I am not a theologian, but in response to your assertion that the pledge in some way diminishes your allegience to God, I would simply argue that it is everyone’s personal right to choose the priority in which you hold your allegiences. In the same way that most Americans are members of more than one group, or organization, and occasionally have to chose which to support when conflicts arise, we can also prioritize religion and law (as long as we do it in a civil manner of course.)

    I think we also get into trouble when we talk about the “Founding Fathers” as a single entity. They were a small group of prominent white men from quite diverse backgrounds. While they were all very intelligent people, they had vastly different views on how the nation they were building should look. Through their differences, however, they were all successful in working through their disagreements and creating a compromise document that they were all comfortable signing their names to even if they did not support every word of it themselves.

    It can be argued that they did not all act on Principle alone, but rather worked for what was politically possible at the time. Their over-riding goal was to break the ties to Britain, and in the process, to create the best government they were capable of. Principle got thrown out the window on several issues. I will bring up Thomas Jefferson as a single example. He MAY have (and that is a big may) believed in “liberty and justice for all” in principle, but he still held slaves, and didn’t view African Americans, or Native Americans for that matter, as fitting into that equation. In addition, he also saw no need in allowing women to have political input in the election process. They created a Declaration of Independence and Constitution that they felt would have enough supporters to be successful.

    The Pledge of Allegience does not force you agree with every aspect of our government. It is simply a pledge to support the nation that others have worked so very hard to create and preserve, even if you are working civilly to to change the nation.

  4. To both Jeff’s, great comments. I especially like the comment that you can prioritize your allegiances.

    I certainly am not going to look down on anyone for saying the pledge, if they do it in good conscience, and understand the oath they are proclaiming. I have recited the pledge most of my life without thinking to deeply on the oath itself.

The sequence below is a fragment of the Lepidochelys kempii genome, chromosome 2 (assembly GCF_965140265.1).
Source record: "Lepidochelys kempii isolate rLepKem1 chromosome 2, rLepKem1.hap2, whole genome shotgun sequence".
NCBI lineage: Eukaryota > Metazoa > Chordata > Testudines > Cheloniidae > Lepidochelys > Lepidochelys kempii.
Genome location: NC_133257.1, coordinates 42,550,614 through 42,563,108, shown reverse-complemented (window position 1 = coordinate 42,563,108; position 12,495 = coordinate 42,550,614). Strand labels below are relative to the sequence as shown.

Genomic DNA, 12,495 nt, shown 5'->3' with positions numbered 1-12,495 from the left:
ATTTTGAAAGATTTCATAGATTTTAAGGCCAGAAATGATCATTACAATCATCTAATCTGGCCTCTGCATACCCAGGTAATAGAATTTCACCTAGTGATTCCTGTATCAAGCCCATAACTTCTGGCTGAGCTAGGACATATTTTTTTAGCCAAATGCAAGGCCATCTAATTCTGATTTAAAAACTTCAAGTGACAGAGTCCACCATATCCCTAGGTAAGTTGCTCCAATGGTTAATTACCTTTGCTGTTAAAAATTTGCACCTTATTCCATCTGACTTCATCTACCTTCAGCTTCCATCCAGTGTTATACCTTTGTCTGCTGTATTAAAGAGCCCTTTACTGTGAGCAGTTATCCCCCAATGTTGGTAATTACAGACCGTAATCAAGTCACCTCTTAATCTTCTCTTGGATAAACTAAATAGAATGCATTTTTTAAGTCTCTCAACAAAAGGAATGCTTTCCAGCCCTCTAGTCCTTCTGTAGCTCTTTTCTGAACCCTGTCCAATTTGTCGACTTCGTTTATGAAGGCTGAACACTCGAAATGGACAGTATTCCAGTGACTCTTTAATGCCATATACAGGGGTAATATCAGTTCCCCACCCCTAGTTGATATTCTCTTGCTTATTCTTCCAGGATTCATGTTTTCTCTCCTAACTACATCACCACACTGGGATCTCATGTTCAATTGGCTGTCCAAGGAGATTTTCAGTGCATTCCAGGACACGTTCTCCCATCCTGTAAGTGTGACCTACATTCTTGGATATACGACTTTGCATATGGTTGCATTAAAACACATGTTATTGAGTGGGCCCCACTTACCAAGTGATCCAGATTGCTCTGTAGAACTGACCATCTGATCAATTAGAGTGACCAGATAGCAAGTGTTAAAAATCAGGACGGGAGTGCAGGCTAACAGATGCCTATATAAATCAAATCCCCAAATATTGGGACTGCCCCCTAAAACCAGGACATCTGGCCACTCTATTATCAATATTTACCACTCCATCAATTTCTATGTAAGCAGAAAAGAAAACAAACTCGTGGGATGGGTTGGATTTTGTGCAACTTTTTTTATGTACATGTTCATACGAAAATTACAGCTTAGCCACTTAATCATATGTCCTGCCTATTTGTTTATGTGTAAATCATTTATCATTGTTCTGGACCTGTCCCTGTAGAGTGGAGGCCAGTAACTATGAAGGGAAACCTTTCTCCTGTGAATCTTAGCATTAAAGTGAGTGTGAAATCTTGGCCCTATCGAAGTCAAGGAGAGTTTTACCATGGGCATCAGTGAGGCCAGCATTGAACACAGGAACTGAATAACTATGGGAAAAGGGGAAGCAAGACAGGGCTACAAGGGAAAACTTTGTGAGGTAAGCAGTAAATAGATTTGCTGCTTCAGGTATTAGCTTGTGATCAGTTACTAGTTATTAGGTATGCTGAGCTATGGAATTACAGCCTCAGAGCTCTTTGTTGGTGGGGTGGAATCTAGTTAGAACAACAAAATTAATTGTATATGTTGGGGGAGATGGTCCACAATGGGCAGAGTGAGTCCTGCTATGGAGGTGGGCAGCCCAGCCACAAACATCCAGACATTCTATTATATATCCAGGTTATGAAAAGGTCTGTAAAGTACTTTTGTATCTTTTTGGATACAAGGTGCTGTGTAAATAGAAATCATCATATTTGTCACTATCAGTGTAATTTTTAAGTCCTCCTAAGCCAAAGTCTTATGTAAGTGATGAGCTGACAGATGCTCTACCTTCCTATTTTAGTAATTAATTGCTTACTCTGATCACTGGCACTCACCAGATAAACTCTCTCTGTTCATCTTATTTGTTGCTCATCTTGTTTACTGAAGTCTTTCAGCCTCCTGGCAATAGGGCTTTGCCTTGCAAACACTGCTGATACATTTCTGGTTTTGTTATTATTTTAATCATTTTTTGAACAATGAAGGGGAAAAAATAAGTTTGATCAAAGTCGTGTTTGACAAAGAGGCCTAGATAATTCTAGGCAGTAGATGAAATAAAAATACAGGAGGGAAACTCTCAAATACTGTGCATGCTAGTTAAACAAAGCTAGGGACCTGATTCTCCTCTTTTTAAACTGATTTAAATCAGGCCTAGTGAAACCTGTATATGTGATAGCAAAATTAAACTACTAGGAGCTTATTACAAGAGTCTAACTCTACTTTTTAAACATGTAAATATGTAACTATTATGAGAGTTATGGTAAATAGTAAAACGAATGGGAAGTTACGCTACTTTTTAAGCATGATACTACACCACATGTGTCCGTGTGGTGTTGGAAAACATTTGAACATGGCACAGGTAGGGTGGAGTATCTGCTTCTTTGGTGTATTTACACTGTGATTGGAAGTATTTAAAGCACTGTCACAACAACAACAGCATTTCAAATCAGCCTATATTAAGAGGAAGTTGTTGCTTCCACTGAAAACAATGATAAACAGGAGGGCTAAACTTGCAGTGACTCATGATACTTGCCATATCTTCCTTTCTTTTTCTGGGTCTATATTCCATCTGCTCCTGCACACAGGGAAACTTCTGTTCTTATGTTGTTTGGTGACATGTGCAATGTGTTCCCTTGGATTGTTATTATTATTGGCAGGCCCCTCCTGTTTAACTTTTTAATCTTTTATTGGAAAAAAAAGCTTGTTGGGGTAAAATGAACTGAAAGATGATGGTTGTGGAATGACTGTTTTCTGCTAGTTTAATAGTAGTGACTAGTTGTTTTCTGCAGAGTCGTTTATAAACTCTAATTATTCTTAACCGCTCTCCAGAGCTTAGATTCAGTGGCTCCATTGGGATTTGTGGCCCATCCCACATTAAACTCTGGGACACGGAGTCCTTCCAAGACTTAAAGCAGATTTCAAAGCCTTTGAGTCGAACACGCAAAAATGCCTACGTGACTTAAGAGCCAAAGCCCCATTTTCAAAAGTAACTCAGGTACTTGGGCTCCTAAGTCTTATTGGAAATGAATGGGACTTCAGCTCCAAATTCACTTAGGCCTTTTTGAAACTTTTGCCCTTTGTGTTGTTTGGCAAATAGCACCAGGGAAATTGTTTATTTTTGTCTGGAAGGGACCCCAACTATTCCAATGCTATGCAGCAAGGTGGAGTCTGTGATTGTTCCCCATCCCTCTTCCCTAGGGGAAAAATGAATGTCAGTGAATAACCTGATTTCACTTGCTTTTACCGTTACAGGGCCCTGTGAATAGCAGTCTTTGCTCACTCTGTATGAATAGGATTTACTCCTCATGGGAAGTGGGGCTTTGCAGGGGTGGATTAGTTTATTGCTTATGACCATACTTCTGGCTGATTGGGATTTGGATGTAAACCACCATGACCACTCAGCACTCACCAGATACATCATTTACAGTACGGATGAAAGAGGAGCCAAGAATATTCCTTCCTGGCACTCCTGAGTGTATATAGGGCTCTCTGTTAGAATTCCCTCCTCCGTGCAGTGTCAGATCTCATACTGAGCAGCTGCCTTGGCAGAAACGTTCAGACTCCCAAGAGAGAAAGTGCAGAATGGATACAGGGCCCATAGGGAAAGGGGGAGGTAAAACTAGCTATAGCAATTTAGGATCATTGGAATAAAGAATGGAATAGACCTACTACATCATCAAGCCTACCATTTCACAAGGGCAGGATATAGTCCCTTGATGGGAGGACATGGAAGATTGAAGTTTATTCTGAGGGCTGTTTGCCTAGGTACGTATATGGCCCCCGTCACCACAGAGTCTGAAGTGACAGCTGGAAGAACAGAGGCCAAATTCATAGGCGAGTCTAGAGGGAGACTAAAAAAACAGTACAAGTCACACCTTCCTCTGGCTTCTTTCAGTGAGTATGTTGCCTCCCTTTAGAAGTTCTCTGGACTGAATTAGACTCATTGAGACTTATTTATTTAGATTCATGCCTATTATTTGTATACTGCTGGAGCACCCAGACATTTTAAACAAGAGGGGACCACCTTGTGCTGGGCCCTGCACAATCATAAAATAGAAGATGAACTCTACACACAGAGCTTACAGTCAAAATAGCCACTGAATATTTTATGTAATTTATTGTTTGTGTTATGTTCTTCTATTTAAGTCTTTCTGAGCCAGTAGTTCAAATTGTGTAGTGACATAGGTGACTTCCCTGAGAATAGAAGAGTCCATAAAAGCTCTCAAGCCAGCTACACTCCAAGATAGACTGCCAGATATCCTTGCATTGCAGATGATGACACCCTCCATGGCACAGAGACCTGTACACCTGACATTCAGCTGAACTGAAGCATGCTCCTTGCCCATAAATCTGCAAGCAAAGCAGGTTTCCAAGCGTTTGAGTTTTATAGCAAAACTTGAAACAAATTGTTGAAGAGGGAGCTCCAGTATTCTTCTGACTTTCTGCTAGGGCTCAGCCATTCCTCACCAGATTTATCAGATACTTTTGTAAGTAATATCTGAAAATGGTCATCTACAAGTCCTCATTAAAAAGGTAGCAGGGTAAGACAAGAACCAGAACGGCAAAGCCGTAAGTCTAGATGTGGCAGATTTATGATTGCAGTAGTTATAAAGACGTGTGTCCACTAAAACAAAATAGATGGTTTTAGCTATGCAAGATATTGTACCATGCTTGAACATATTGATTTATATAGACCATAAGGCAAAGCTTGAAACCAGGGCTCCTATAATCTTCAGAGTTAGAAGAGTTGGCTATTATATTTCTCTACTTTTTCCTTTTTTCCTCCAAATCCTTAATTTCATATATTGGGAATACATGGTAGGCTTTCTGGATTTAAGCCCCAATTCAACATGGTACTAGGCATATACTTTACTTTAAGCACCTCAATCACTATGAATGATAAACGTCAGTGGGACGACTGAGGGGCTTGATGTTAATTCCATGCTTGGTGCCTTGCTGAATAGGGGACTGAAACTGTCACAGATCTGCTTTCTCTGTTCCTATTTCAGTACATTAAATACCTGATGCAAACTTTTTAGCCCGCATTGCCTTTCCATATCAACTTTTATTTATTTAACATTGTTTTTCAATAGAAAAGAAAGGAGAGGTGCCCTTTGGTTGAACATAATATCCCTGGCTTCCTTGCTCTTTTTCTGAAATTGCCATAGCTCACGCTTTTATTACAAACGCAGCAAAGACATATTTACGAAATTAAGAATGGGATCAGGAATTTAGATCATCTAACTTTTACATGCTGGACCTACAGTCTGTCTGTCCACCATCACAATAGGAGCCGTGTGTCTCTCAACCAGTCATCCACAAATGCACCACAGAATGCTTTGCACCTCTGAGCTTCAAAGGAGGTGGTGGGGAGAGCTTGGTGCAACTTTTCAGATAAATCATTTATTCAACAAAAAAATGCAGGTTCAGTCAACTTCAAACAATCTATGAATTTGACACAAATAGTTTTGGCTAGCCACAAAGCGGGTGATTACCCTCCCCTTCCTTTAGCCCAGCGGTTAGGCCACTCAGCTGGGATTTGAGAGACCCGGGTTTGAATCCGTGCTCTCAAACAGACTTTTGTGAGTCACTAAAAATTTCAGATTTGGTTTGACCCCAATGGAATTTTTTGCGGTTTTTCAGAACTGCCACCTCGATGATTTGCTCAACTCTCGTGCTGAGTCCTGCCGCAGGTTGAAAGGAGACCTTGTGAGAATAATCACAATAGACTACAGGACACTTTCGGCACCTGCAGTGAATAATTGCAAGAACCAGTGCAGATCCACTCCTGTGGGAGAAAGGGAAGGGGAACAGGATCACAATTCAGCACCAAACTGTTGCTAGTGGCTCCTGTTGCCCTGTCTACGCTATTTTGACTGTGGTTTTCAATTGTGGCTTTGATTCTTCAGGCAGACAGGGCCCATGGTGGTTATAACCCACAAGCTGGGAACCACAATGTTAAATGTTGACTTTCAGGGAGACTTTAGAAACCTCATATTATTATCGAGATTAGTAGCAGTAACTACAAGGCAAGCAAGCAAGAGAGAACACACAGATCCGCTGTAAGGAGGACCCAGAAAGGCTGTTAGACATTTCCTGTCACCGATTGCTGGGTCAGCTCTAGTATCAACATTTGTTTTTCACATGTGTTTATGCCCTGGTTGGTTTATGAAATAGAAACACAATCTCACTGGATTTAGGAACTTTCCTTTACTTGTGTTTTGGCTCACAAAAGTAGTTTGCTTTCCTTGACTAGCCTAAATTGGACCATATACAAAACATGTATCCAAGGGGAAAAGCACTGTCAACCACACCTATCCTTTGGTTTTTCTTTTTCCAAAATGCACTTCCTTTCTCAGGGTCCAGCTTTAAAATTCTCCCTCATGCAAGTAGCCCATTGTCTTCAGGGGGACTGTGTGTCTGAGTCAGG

In talking with a number of people I deeply respect, I have learned that they routinely remove sections of the pledge as they recite. One person, removes the “indivisible” word because he believes the rights of the state supersede the indivisibilness of the union between states. Others said they leave off the phrase, “to the flag” as they see it as idolatry.

    It’s just funny that I have known these people for years. I’ve lived near them, talked with them, and never once did they mention it. This was their personal decision. Not to mention, speaking such things brings the ire of a lot of people who blindly follow and recite 🙂

  5. Hi Terry,

    This is very good. I wholeheartedly endorse your efforts along these lines. I, myself, as a matter of principle and conscious, have refused to say the pledge at all for some time now. Here’s a couple of things I think are pertinent. It sounds like you’ve probably already considered a lot of what I’ll reference, but I’ll give you my take.

    I think it is important to clarify our definitions of “government” vs. “state” vs. “country”. In our (so-called) Constitutional republic the people as a whole are actually the government, not some over-grown, un-Constitutional, bloated, statist bureacy which masquerades as the legitimate governing body of a group of people.

    Similarly, regarding “rendering unto Caesar” it is important to remember, once again, in our system the people, metaphorically speaking, are actually the “King” or “Caesar” (that is, the legitimate, ruling authority).

    As someone once said, “A patriot is a man who loves his country enough to protect it from it’s government (i. e., the state)” In your #2 point (“A blanket submission to a country diminishes your allegiance to God”) you may want to consider replacing the word “country” with the word “state” to indicate the fascist, illegitimate monstrosity that our formally legitimate governmental system has morphed into (although I understand that pledging allegiance to either one of them, however defined, is entirely blasphemous and technically, high treason against the Lord Jesus, his Kingdom, and Gospel).